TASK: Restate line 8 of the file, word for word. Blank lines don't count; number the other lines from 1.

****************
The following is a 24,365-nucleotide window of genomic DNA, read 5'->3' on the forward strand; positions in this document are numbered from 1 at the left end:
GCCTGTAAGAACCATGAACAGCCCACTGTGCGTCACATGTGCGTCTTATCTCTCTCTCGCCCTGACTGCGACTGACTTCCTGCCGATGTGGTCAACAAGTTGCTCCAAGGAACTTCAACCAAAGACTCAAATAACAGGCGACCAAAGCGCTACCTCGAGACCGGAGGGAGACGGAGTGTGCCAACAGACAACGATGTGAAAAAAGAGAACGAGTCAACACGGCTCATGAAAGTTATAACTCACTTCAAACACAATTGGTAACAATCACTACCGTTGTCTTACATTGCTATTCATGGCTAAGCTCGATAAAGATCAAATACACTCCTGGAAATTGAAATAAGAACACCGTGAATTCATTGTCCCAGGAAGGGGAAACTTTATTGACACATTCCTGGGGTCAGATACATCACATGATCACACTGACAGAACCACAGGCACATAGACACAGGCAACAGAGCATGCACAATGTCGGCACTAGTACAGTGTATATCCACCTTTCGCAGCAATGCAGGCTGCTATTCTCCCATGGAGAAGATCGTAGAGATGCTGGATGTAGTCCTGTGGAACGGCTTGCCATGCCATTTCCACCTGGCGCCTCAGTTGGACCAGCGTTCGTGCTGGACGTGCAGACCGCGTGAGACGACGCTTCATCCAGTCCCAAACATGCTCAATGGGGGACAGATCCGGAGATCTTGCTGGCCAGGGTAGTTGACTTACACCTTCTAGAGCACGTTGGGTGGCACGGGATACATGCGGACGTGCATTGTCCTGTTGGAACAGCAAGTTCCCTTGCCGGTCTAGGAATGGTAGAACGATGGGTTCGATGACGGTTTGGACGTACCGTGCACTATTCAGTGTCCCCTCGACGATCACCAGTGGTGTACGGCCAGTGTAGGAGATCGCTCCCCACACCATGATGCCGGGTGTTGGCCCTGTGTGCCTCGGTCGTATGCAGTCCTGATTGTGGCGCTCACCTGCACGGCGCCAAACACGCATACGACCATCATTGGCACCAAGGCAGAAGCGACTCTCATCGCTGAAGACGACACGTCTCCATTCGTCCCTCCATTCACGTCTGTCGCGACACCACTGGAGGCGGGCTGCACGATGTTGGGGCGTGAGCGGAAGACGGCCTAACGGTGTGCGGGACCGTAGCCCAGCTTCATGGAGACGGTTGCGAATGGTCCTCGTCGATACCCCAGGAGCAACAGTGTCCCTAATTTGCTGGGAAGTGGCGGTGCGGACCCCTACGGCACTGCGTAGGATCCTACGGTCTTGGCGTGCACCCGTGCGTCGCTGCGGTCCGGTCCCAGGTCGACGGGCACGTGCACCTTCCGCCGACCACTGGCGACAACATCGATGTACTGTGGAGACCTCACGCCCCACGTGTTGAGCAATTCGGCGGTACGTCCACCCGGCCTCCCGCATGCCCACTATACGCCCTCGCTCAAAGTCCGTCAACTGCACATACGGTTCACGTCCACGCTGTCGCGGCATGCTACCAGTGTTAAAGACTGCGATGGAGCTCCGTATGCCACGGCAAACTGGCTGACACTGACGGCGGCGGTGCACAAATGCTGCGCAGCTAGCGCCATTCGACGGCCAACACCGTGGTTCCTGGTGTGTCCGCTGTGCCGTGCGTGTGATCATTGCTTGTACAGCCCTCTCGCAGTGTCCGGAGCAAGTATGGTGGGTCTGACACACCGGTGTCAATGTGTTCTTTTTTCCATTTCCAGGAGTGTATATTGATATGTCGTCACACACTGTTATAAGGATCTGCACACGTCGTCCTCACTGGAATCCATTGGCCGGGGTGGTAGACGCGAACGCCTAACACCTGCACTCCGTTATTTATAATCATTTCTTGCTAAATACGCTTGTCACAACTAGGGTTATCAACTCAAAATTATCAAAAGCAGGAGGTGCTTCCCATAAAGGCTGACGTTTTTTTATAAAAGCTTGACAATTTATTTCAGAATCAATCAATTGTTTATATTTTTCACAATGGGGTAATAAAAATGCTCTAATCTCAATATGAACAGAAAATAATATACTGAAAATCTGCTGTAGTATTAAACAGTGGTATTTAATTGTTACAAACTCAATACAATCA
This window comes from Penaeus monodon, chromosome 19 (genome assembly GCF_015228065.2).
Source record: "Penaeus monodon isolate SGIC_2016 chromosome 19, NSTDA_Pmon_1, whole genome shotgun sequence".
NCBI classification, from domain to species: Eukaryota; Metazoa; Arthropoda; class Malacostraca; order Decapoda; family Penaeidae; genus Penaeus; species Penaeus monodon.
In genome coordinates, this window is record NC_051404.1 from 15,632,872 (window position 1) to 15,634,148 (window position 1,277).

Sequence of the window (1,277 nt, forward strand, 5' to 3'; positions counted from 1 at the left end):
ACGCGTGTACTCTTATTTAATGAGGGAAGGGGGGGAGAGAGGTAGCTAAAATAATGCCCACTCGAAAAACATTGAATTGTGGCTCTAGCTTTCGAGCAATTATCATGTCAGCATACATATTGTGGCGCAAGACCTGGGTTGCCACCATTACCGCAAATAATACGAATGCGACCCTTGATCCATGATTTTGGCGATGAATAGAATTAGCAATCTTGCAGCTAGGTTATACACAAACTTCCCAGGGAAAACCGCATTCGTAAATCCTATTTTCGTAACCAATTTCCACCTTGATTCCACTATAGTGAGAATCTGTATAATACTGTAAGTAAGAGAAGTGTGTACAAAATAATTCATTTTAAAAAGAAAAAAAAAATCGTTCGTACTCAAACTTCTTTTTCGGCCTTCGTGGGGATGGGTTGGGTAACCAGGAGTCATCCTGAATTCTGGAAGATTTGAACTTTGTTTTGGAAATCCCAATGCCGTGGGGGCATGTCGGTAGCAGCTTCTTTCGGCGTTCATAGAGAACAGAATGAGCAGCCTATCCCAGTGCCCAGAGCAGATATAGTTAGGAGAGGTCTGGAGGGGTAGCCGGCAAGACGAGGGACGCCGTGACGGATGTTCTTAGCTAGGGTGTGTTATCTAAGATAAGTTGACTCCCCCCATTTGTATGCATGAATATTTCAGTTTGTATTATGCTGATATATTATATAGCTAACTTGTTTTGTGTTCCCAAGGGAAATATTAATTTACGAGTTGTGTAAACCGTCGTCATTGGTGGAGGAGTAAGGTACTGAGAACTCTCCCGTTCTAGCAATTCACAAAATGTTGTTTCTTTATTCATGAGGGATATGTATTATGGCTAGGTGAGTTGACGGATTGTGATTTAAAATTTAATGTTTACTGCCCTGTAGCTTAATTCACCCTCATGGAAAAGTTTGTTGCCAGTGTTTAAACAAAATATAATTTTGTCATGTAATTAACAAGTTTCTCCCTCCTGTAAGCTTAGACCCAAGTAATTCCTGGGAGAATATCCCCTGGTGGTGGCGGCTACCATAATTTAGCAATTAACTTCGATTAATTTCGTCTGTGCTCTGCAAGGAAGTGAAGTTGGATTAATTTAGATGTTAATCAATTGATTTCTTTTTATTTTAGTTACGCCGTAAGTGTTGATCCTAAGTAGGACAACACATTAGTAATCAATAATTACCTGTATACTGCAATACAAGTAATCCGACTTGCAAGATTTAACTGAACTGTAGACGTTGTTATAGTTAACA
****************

ACGCGTGTACTCTTATTTAATGAGGGAAGGGGGGGAGAGAGGTAGCTAAAATAATGCCCACTCGAAAAACATTGAATTGTGGCTCTAGCTTTCGAGCAATTATCATGTCAGCATACATATTGTGGCGCAAGACCTGGGTTGCCACCATTACCGCAAATAATACGAATGCGACCCTTGATCCATGATTTTGGCGATGAATAGAATTAGCAATCTTGCAGCTAGGTTATACACAAACTTCCCAGGGAAAACCGCATTCGTAAATCCTATTTTCGTAACCAATTTCCACCTTGATTCCACTATAGTGAGAATCTGTATAATACTGTAAGTAAGAGAAGTGTGTACAAAATAATTCATTTTAAAAAGAAAAAAAAAATCGTTCGTACTCAAACTTCTTTTTCGGCCTTCGTGGGGATGGGTTGGGTAACCAGGAGTCATCCTGAATTCTGGAAGATTTGAACTTTGTTTTGGAAATCCCAATGCCGTGGGGGCATGTCGGTAGCAGCTTCTTTCGGCGTTCATAGAGAACAGAATGAGCAGCCTATCCCAGTGCCCAGAGCAGATATAGTTAGGAGAGGTCTGGAGGGGTAGCCGGCAAGACGAGGGACGCCGTGACGGATGTTCTTAGCTAGGGTGTGTTATCTAAGATAAGTTGACTCCCCCCATTTGTATGCATGAATATTTCAGTTTGTATTATGCTGATATATTATATAGCTAACTTGTTTTGTGTTCCCAAGGGAAATATTAATTTACGAGTTGTGTAAACCGTCGTCATTGGTGGAGGAGTAAGGTACTGAGAACTCTCCCGTTCTAGCAATTCACAAAATGTTGTTTCTTTATTCATGAGGGATATGTATTATGGCTAGGTGAGTTGACGGATTGTGATTTAAAATTTAATGTTTACTGCCCTGTAGCTTAATTCACCCTCATGGAAAAGTTTGTTGCCAGTGTTTAAACAAAATATAATTTTGTCATGTAATTAACAAGTTTCTCCCTCCTGTAAGCTTAGACCCAAGTAATTCCTGGGAGAATATCCCCTGGTGGTGGCGGCTACCATAATTTAGCAATTAACTTCGATTAATTTCGTCTGTGCTCTGCAAGGAAGTGAAGTTGGATTAATTTAGATGTTAATCAATTGATTTCTTTTTATTTTAGTTACGCCGTAAGTGTTGATCCTAAGTAGGACAACACATTAGTAATCAATAATTACCTGTATACTGCAATACAAGTAATCCGACTTGCAAGATTTAACTGAACTGTAGACGTTGTTATAGTTAACA